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March 14th, 2008
09:46 AM ET

The Politician's wife: Caught in the crosshairs

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Faye Wattleton, President, Center for the Advancement of Women

While political sex scandals are nothing new, the media's scrutiny of their impact on politicians' spouses is a relatively new topic of conversation.

As far back as we know, men in power have engaged in extra-marital affairs.  It wasn't until then-First Lady Hillary Rodham Clinton, perhaps due to her elevated profile on universal health care reform, endured the public humiliation of standing beside her husband, before a phalanx of cameras on live national television, did the public begin unrestrained discussion and debate about the behavior of the victims, especially that of the politician's wife. "Stepford Wife" was a label often uttered by the disdainful; others defended her stoicism.

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Filed under: Eliot Spitzer • Faye Wattleton
February 29th, 2008
12:43 PM ET

The men behind the woman

It’s ironic that at this historical point in women’s political advancement, the governing powers of Sen. Hillary Clinton’s campaign - Mark Penn, Terry McAuliffe, Howard Wolfson and her husband - have managed to do the impossible. They’ve turned the first credible and well-funded run for the presidency by a woman into something that looks and feels exactly like everything Americans have come to detest. The strategy has resulted in Mrs. Clinton’s campaign becoming just another partisan attack dog.

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Faye Wattleton, President, Center for the Advancement of Women

In focus group research, by the Center for the Advancement of Women, some women said they wouldn’t support Mrs. Clinton because they viewed her as calculating and manipulative for her personal political ambitions. Other women told us that they wouldn’t vote for a woman for president because she is a woman. If she didn’t put forth an agenda that would make life better for women, her candidacy would be judged as any other.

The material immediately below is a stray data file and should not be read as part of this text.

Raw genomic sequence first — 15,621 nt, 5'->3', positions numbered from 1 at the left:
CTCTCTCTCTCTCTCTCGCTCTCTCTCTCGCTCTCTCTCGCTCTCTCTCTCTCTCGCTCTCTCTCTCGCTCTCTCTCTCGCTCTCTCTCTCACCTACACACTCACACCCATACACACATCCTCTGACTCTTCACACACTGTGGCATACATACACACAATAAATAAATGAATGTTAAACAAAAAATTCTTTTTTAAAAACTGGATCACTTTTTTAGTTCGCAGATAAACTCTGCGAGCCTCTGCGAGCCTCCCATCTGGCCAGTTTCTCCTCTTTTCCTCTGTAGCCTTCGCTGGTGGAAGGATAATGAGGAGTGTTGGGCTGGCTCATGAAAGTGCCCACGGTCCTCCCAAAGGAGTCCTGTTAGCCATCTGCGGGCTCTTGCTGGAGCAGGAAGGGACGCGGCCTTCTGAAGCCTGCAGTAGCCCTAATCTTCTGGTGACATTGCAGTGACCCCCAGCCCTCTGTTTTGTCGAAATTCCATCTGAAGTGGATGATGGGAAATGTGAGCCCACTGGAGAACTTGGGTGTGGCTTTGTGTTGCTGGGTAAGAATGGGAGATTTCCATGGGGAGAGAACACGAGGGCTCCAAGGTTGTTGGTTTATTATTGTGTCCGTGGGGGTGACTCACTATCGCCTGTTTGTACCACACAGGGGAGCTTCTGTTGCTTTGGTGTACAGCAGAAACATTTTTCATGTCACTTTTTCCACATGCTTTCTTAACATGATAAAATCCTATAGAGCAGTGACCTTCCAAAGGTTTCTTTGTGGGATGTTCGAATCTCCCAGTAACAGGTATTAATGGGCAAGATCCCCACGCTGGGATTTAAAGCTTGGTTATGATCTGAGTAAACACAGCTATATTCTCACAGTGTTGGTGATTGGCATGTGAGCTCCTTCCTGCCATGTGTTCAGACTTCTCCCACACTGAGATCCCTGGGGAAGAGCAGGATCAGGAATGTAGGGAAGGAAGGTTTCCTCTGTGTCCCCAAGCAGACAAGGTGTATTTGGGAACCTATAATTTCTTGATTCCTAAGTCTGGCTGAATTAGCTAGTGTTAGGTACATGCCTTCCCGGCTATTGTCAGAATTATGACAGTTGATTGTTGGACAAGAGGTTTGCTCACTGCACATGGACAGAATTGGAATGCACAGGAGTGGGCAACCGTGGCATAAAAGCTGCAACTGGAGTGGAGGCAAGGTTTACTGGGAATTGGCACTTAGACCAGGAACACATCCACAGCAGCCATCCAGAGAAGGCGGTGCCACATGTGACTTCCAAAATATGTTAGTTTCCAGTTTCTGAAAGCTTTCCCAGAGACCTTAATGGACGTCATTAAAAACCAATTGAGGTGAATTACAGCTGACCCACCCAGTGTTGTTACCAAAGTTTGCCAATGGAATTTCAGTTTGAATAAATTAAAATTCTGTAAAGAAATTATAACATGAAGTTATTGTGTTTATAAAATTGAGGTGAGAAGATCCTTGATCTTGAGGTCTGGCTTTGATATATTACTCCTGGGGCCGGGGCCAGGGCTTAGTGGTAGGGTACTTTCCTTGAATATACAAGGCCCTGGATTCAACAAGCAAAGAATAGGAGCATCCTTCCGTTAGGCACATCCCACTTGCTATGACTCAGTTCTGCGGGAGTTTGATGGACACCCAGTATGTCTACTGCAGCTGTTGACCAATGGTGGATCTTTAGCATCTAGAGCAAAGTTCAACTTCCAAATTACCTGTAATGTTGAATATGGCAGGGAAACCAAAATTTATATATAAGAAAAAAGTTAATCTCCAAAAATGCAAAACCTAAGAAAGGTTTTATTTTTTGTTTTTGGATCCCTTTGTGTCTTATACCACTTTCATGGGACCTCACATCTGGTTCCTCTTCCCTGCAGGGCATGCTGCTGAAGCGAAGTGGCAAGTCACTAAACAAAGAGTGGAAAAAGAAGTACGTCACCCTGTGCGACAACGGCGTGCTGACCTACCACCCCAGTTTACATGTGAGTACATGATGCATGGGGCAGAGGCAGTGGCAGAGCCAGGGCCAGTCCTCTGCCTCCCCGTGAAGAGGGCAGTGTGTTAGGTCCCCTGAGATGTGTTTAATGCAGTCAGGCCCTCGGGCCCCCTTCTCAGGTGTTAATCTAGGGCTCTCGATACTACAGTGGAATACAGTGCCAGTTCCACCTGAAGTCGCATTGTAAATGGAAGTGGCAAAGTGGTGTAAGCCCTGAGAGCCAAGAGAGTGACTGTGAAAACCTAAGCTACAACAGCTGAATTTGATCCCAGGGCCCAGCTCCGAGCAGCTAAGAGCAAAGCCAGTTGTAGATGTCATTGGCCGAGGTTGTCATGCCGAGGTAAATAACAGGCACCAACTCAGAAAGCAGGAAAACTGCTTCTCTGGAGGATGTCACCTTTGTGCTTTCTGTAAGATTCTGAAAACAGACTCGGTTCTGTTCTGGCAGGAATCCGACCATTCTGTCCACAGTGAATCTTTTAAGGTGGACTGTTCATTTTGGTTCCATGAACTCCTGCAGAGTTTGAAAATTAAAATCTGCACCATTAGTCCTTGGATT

It’s hard to understand why Mrs. Clinton has allowed her campaign generals to squander the opportunity to mobilize women by focusing on everyday issues that we care about, instead of resorting to complaining, ridiculing and attacking her primary opponent. They’ve given women, who should have been a solid supporting constituency but never were, good reasons to close the gender gap by finding inspiration on Sen. Barack Obama’s vague promises of unity and change. 

Women would expect Mrs. Clinton, the first woman to make it this far in the presidential race, to know better. From her personal journey, she could and should address women in a way that reflects a visceral understanding of the continuing struggle for equality and fair treatment and how her presidency will truly make a difference for women.  She still can turn her campaign toward addressing inequality and oppression. Lilly Ledbetter could become her campaign’s symbolic poster girl for the need for change to achieve true equality for women. Connecting to women is connecting with America. At this point, she has nothing to lose.

If the men behind the woman understood this reality for their candidate she certainly hasn’t reflected it. I simply can’t believe that she doesn’t know better. It’s not too late: the delegate spread between Mrs. Clinton and Mr. Obama is slim, two delegate-rich primaries lay ahead, and the undecided super delegates could still give her their vote.  Even if her dream is denied, the power of her delegate base can force Mr. Obama to make concrete commitments to improve the lives of American women during his presidency.

– Faye Wattleton, 360° Contributor/President of the Center for the Advancement of Women

www.advancewomen.org


 


Filed under: Faye Wattleton • Raw Politics
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